The Zenith Angle
, futurist Bruce Sterling's first novel since Zeitgeist
(2000), tells the story of Derek "Van" Vandeveer. As The Zenith Angle
opens, Van sits peacefully at his breakfast table, enjoying life as a new homeowner and happily married man, with a new son and a fortune in stock options. Then the morning news reports a jetliner has crashed in nearby Manhattan--colliding with the World Trade Center. Like many other Americans' lives, Van's will never be the same. He leaves his corporate job to work fighting terrorism for the U.S. government. He soon finds himself sequestered at a top-secret undisclosed location while his fortune vanishes, his former company sinks into a morass of lawsuits and arrests, and his wife and son move to the far side of the country. And as Van is transformed from cyber-whiz to spook, he finds himself changing in ways he would never have imagined.
A novel from Bruce Sterling is always cause for celebration, and The Zenith Angle is one of the finest contemporary novels and finest techno-thrillers of 2004. Sterling operates at the cutting edge of both technology and pop culture, and he possesses innumerable literary strengths. However, his strengths don't usually include deeply-penetrating character development, and that injures the believability of The Zenith Angle, which is the portrait of a man undergoing an enormous and shocking transformation. --Cynthia Ward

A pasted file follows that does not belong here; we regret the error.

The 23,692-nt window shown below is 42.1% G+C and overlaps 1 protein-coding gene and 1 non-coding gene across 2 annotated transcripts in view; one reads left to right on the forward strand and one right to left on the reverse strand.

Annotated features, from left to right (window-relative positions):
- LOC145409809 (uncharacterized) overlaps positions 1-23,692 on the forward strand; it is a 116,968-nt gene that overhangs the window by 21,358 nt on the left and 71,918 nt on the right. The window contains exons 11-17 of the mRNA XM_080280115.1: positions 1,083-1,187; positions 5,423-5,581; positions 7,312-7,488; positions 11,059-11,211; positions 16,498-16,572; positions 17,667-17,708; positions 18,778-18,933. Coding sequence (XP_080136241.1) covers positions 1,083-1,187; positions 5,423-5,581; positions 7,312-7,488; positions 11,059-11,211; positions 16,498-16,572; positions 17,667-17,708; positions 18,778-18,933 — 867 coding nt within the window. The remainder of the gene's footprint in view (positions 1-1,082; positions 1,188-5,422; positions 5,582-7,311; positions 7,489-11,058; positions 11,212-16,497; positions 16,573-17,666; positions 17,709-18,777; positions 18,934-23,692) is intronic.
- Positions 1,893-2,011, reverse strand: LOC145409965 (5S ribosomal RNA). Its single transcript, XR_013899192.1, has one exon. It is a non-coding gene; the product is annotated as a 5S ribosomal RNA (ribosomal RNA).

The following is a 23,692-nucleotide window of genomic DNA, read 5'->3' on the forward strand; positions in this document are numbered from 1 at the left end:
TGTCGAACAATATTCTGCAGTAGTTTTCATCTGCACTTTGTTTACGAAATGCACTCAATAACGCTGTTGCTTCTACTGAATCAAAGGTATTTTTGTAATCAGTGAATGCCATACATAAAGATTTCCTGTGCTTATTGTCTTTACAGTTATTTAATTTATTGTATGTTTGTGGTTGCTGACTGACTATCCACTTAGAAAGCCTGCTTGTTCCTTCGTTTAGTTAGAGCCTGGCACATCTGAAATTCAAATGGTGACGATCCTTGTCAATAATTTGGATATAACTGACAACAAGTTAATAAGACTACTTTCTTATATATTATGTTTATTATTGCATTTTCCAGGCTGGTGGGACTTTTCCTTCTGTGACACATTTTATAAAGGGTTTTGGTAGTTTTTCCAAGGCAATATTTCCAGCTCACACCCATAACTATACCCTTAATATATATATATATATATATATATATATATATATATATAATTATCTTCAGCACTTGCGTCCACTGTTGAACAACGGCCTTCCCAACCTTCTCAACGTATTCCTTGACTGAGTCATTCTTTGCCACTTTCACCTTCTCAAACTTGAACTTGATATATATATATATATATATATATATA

From Publishers Weekly
The godfather of cyberpunk abandons SF in this satiric look at the high-tech security industry after 9/11. Dr. Derek Vandeveer gives up his high-paying job in private industry in order to try to help the government plug the nation's most serious computer security leaks. Unfortunately, he soon discovers that many of the worst problems are either too expensive to fix or impossible to deal with for political reasons. Vandeveer finds himself living in a slum in Washington, D.C., up to his ears in red tape and surrounded by a cast of would-be cyber warriors and failed dot-com entrepreneurs. Even worse, he's paying for the equipment he needs out of his own pocket. Worst of all, Vandeveer's wife Dottie, a world-class astronomer, is off on a mountaintop in Colorado. Meanwhile, something or someone is playing games with America's most sophisticated spy satellite and Vandeveer stakes his reputation on solving the mystery. Sterling (Zeitgeist
) knows the world of cyber-security inside out, and he does a fine job of talking the talk without losing his readers. The Vandeveers have a convincingly believable geek marriage and their scenes together are particularly well done. Sterling has always been more comfortable with satire than action, however, and the shift near the end to techno-thriller mode isn't entirely successful. Still, this novel should please the author's fans, many of whom will be interested in the latest innovations in computer security.
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